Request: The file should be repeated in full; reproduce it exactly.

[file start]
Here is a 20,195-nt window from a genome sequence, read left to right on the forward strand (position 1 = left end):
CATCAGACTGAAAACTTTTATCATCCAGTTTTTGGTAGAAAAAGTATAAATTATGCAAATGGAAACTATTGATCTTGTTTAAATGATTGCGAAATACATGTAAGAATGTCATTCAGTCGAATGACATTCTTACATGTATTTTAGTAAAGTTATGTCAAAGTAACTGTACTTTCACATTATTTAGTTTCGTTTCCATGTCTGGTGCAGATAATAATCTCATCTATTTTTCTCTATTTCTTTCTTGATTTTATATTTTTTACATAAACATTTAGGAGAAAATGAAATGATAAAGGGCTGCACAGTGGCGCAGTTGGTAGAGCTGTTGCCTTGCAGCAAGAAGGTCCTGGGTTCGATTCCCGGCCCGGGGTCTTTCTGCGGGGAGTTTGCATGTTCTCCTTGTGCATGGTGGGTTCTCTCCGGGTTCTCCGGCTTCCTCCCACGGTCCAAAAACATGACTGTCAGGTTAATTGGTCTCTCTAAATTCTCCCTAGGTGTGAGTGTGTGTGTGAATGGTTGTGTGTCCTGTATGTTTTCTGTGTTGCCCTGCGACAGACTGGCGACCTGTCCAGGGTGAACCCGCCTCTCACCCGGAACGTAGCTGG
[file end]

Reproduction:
Here is a 20,195-nt window from a genome sequence, read left to right on the forward strand (position 1 = left end):
CATCAGACTGAAAACTTTTATCATCCAGTTTTTGGTAGAAAAAGTATAAATTATGCAAATGGAAACTATTGATCTTGTTTAAATGATTGCGAAATACATGTAAGAATGTCATTCAGTCGAATGACATTCTTACATGTATTTTAGTAAAGTTATGTCAAAGTAACTGTACTTTCACATTATTTAGTTTCGTTTCCATGTCTGGTGCAGATAATAATCTCATCTATTTTTCTCTATTTCTTTCTTGATTTTATATTTTTTACATAAACATTTAGGAGAAAATGAAATGATAAAGGGCTGCACAGTGGCGCAGTTGGTAGAGCTGTTGCCTTGCAGCAAGAAGGTCCTGGGTTCGATTCCCGGCCCGGGGTCTTTCTGCGGGGAGTTTGCATGTTCTCCTTGTGCATGGTGGGTTCTCTCCGGGTTCTCCGGCTTCCTCCCACGGTCCAAAAACATGACTGTCAGGTTAATTGGTCTCTCTAAATTCTCCCTAGGTGTGAGTGTGTGTGTGAATGGTTGTGTGTCCTGTATGTTTTCTGTGTTGCCCTGCGACAGACTGGCGACCTGTCCAGGGTGAACCCGCCTCTCACCCGGAACGTAGCTGG